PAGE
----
Bermudagrass Information

January 22, 2007

Botanical Name:

Cynodon dactylon

Common names:

Bermudagrass, Couch grass, Devil's grass, Dog's Tooth Grass, Wiregrass, Scutch Grass, and Common Quickgrass


Bermudagrass (wire grass) is a perennial grassy weed that spreads rapidly by way of creeping underground rhizomes. For years, it has been widely grown as a heavy-duty turf grass or forage grass in moist tropical regions worldwide. Many hybrids have been developed, including varieties adaptable to colder climates. For this reason, Bermudagrass has become a noxious weed in areas where it has been introduced, due to its ability to survive (and thrive) under almost any conditions. It usually shows up first and ready to take over, anywhere the ground has been disturbed. Contact with this grass can cause skin irritations in some individuals and the pollen is a common allergen.

Effective Means of Control


Weeds that re-grow from persistent roots must have their roots dug up. Starting in the center of the plant, use a sharp shovel or spade to loosen the soil in a 10-inch perimeter around the plant. Lift the weed up and out from below, taking as much of the taproot and as many of the smaller root pieces as you can. This method is generally easier to do when the soil around the weed is wet and is necessary for weeds with long taproots.


To effectively control weeds with mulch, you need to apply it thick enough to "take away their sunshine." You can hardly mulch your whole yard, but you can mulch around edgings, under trees and along walkways. Two inches deep is the absolute minimum for effective weed control, or if your using newspaper, you'll need at least 4 to 6 sheets. Avoid using straw, grass clippings or compost, which is likely to contain more weed seeds. Scraps of carpeting or landscaping cloth covered in stones are also effective ways to block out the light.

Organic Herbicides:

Organic herbicides containing eugenol (clove oil), citric acid or acetic acid (strong vinegar) have been found to be effective in fighting young weeds. Soap-based herbicides also work well by destroying the cutin layer of the leaves (the layer that seals in moisture), and causes plants to quickly dehydrate and die.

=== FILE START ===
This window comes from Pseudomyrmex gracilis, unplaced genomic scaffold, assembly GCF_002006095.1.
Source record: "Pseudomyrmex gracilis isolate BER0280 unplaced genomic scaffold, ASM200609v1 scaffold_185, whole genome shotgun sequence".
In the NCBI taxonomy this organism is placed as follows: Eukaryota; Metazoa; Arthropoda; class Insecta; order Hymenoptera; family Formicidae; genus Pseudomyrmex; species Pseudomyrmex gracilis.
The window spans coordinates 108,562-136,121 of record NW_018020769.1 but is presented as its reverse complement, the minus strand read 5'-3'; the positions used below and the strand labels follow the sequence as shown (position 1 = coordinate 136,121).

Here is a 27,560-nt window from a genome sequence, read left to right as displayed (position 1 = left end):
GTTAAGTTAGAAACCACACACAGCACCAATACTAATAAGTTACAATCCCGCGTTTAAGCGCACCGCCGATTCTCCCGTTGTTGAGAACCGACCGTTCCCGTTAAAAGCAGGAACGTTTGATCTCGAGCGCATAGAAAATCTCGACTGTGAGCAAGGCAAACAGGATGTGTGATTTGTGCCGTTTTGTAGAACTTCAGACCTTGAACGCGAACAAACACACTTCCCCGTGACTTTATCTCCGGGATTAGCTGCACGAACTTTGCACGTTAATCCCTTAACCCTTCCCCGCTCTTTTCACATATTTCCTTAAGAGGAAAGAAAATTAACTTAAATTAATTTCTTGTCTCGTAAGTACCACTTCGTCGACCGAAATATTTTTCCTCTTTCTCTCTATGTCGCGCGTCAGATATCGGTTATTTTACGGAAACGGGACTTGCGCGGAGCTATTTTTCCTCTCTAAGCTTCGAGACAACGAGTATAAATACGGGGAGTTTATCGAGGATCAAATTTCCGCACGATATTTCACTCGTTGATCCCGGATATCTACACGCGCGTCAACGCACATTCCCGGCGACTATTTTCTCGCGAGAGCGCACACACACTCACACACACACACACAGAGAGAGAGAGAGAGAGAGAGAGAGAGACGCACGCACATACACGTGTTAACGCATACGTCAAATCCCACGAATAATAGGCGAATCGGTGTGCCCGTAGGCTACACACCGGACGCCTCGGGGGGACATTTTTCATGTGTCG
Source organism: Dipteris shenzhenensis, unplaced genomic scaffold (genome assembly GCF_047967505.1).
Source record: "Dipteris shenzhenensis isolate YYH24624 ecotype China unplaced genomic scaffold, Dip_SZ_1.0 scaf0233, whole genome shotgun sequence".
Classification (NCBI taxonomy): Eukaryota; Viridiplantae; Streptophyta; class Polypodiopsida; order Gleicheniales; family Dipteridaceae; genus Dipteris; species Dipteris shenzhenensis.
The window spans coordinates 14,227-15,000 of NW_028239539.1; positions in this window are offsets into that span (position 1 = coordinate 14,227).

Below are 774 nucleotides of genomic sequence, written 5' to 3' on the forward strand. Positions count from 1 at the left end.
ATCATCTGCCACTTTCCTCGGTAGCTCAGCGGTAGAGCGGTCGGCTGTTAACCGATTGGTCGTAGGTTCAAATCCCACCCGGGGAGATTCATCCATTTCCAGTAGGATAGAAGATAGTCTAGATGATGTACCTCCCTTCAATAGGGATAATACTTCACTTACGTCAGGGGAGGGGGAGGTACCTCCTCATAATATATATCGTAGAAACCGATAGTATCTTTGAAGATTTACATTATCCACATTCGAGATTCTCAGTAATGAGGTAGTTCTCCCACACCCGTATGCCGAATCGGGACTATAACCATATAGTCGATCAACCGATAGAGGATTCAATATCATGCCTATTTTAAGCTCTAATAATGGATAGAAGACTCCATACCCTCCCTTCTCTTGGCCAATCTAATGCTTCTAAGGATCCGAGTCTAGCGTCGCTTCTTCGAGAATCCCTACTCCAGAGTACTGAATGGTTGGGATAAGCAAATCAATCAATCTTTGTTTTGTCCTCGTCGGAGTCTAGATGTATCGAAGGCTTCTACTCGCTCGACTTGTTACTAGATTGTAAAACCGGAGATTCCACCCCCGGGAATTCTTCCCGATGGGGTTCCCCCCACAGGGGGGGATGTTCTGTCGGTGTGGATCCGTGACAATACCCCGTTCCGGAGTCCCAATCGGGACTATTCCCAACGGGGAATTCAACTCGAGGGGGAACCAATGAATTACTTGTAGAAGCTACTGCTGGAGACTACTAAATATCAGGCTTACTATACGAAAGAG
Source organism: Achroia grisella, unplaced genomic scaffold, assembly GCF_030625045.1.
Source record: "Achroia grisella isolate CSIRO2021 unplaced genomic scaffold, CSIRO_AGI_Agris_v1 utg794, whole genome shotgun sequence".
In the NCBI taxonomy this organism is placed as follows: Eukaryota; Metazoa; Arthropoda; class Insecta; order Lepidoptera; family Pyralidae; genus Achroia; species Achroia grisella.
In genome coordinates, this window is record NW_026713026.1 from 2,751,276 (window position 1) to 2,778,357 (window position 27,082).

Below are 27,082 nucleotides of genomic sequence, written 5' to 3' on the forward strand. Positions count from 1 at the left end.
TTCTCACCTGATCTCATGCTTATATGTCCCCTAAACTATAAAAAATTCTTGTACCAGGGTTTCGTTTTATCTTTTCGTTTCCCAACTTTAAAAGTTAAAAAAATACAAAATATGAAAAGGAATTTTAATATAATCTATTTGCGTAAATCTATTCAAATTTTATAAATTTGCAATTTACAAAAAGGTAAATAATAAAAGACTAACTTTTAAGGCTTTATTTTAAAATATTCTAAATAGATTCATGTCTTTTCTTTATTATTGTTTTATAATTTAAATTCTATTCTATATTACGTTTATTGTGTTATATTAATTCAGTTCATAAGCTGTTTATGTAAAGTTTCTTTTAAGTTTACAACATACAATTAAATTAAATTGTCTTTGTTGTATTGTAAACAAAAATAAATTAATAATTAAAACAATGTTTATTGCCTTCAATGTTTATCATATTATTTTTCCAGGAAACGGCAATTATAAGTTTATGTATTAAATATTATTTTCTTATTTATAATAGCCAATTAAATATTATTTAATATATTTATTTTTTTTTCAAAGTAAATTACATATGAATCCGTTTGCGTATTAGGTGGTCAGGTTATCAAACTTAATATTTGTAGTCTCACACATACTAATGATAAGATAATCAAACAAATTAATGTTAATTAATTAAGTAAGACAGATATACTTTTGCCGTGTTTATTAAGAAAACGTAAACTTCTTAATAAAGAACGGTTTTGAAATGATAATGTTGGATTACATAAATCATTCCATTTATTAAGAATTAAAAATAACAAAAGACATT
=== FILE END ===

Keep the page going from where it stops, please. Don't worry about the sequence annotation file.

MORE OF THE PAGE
Like synthetic herbicides, organic herbicides are not selective and will damage any neighboring plants they come in contact with. Heavy use of acetic acid will also eventually lower your soils pH, making it more acidic. Make sure if you're using organic herbicides, that you apply them on calm days.
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Ask a QuestionHere are the questions asked by community members. Read on to see the answers provided by the ThriftyFun community or ask a new question.

How do I kill Wire grass (Bermuda) in my yard and flower beds? Seems I recall reading about a product in the form of a spray, that would kill it and not the grass or flowers. I do not recall where I read about it. Can anyone help me please?


By Paula Jo C. from Mebane, NC


January 12, 20170 found this helpful

It's been 8 years since you posted your question. I just now happened to see it. I hope by now you have found an answer, though I doubt you have.

I live less than 60 miles from you. I can tell you, you can blame the area you live in for your problems with Bermuda. It is everywhere in our region. Mostly wild, a lot has been planted. In cemeteries, golf courses and even in lawns.

I fought Bermuda for 20 years before giving in. I wanted a beautiful Fescue lawn and I dug out Bermuda all those years. It was useless. I spoke with an ag agent who said the only thing I could was remove all the soil from the lawn and refill it and then plant Fescue.


I said, 'Bermuda is growing all around me. There are patches of it in all my neighbor's yards. If I did redo the whole lawn, it wouldn't be long before Bermuda would re establish itself in my lawn by seed from their lawns'. He said, 'Well, you're right'.

Then I asked if there was a product that would selectively kill Bermuda and not harm my Fescue. He said there was no such product on the market. Anything that would kill Bermuda would kill your other grass and flowers.

It was then that I decided to sow the lawn in Bermuda. I did, with one of the better hybrids. Now, I have the best looking lawn in the neighborhood. The only thing I don't like about it is that it goes dormant and turns an ugly brown each winter. If a green lawn is desired all year round, Bermuda can be overseeded each Fall with perennial rye.


I've learned to 'make do' with my Bermuda lawn. I heavily mulch foundation plantings. That helps keep the Bermuda down in those areas. As for my flower beds, I now grow everything in sunken tubs. Occasionally, a sprig or two of Bermuda will creep in, but it is so easy to remove. Here is a link to show my sunken tubs.

If during the past 8 years, you have found that product which will kill Bermuda and not harm your other grass or flowers, please post back here and let us know. I, and a few million others would love to know is name.

I hated giving in to Bermuda. Maybe you can do better. I wish you luck.


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